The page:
How one school is linking its graduates with online networks that accelerate their careers.
I learned a new word recently: artrepreneur.
Artrepreneur, as in, a business-minded creative individual. Or the self-employed designer who knows how to sell. In this market though, I’ve noticed that matching financial literacy and market savvy in creative fields is a requisite for survival.
If business-backed artrepreneurism determines whether we’ll survive in whatever creative field we pursue, then why don’t our degrees prepare us adequately? We may have studio workshops, theory classes, essays and group projects, but why don’t schools teach us about financing our work, or exposing our portfolio online? That’s why I was amazed when I saw what the Rhode Island School of Design is offering its graduates this year.
“A new kind of art+design-led leadership is needed to innovate in the current global economy,” said John Maeda, the president of the school. In a kind of we-practice-what-we-preach move, the RISD has bequeathed its freshly minted design graduates with premium access to Web 2.0 finest creative services and networks. This innovative “artrepreneur toolkit” is proof that schools can be intuitive about careers beyond campus.
The artrepreneur toolkit is stocked with a six-month account to Behance’s online portfolio site, Prosite, with limitless hosting and project space. Grads also get activation codes to Squares, a service for credit card payment processing via a small card reader plugged into a mobile phone. They’re offered accounts with YouSendIt, which handles massive files sizes, thus saving stress and last-minute shipping fees when submitting applications and portfolios. The toolkit is cushioned with support from Etsy, a mega-mall of small creative businesses’ online boutiques, and Kickstarter, the crowd-sourced fundraising platform that lifts ideas off the page.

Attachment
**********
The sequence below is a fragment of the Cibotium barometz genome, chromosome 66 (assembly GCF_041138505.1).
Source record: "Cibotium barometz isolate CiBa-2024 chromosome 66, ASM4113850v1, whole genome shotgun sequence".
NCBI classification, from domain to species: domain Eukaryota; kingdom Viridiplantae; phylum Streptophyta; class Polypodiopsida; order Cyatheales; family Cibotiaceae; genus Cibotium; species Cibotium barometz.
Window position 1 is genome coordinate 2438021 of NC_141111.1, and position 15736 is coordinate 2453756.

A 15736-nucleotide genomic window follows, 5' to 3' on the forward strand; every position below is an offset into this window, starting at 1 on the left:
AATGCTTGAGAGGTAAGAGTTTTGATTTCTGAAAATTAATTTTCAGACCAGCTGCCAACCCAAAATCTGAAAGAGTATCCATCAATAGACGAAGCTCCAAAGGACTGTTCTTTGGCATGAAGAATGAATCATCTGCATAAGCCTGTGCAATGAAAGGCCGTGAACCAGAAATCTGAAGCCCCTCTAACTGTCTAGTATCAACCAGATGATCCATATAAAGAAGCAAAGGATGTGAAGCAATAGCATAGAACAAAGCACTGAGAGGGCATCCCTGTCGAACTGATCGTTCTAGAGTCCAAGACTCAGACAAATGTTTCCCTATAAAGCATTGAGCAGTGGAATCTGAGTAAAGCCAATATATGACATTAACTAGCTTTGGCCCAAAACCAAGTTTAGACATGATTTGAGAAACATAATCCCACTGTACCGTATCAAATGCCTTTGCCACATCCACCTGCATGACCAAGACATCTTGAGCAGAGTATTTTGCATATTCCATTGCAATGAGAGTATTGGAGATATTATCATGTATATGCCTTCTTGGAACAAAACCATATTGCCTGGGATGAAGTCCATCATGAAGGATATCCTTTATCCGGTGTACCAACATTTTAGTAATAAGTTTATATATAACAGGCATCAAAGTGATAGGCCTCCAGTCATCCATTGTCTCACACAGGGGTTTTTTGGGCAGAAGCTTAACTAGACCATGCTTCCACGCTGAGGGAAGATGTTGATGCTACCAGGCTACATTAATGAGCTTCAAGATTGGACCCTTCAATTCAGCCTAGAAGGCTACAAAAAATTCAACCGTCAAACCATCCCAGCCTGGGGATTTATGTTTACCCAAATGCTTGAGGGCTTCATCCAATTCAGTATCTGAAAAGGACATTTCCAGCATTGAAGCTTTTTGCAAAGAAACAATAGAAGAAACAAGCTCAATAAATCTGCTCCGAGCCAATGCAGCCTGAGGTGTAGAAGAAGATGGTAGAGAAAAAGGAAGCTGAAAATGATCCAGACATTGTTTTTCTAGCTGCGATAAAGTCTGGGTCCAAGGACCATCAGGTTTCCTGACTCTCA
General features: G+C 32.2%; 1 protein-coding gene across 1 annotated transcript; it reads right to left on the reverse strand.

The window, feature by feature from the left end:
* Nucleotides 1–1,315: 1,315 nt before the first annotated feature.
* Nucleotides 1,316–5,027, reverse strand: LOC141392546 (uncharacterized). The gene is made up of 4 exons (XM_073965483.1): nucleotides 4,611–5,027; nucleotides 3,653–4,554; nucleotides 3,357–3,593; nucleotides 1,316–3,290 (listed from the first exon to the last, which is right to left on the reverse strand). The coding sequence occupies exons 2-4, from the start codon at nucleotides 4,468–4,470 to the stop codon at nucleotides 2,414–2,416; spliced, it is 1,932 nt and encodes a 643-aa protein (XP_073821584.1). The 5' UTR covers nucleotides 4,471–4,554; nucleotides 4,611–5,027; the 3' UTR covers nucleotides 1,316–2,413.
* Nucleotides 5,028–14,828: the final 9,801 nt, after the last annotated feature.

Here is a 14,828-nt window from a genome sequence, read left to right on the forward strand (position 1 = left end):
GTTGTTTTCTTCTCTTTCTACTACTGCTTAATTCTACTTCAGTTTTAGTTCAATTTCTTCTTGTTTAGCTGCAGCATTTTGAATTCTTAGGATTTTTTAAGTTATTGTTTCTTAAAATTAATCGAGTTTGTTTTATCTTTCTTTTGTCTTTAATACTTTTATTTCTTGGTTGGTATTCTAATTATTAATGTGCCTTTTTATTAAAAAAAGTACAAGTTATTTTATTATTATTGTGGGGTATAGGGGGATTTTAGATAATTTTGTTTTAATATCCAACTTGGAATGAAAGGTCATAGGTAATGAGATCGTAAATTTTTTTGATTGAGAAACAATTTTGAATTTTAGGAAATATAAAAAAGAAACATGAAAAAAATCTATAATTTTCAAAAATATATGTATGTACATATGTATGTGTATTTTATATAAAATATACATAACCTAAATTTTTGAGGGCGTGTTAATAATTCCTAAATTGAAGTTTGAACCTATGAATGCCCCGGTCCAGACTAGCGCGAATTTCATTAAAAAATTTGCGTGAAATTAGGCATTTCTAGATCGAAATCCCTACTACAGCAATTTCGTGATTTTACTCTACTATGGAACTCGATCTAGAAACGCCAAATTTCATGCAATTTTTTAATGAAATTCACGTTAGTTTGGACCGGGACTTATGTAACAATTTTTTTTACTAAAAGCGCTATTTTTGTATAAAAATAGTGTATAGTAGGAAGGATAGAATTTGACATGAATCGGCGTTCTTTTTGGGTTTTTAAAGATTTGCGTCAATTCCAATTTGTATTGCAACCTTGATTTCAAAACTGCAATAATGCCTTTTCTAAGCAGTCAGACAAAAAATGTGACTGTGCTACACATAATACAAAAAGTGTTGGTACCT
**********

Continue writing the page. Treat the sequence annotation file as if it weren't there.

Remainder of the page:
“We are providing them with just a few of the tools and resources that can help launch their work into the public spectrum and help them make a living, in whatever way they choose,” Maeda continued.
I’ll be the first to admit that I’m envious of these design students. Their school seems to have some grasp on the world beyond the humming brain of a university campus.
Not only is the market harder that it’s ever been, – or, well, so we’re told – our job ambitions have completely changed. Graduates today aren’t itching to jump right into ingrained menial careers. In fact, we’re faced with more options that ever. We’re also an online generation, who blog, tweet, network and showcase online. We may not know where we’re headed come graduation, but our values are more likely aligned with the features of artrepreneurism: be creative, solve problems through innovation, move seamlessly between offline and online networks, manage our own work, and add value.
I did not get a design degree. I attended a traditional university: staunchly academic, an engrained teacher-student paradigm, and an inbox of static career advice. For those of us who were interested in entrepreneurism, our career prep tended towards standardized grooming, rather that individually-enabling tools. Routine invitations appeared for workshops titled “Career Fair 101: Be Your Best,” or a cringe-worthy favourite, “Backpack to Briefcase.”
The way I see it, design schools may be the pioneers of matching web-based tools with creative thinkers, but all universities could link us up with the online networks that we twenty-somethings use anyways. What about a business account on LinkedIn, where we could actually network? Pro accounts to Dropbox or Ge.tt, two data -sharing and -sending sites? A Flavours.me account for your personal CV presence online? Our degrees may never wholly prepare us for that first year out of school, but they could take a page from RISD’s book and send us off with more than a cap and a bon-bon.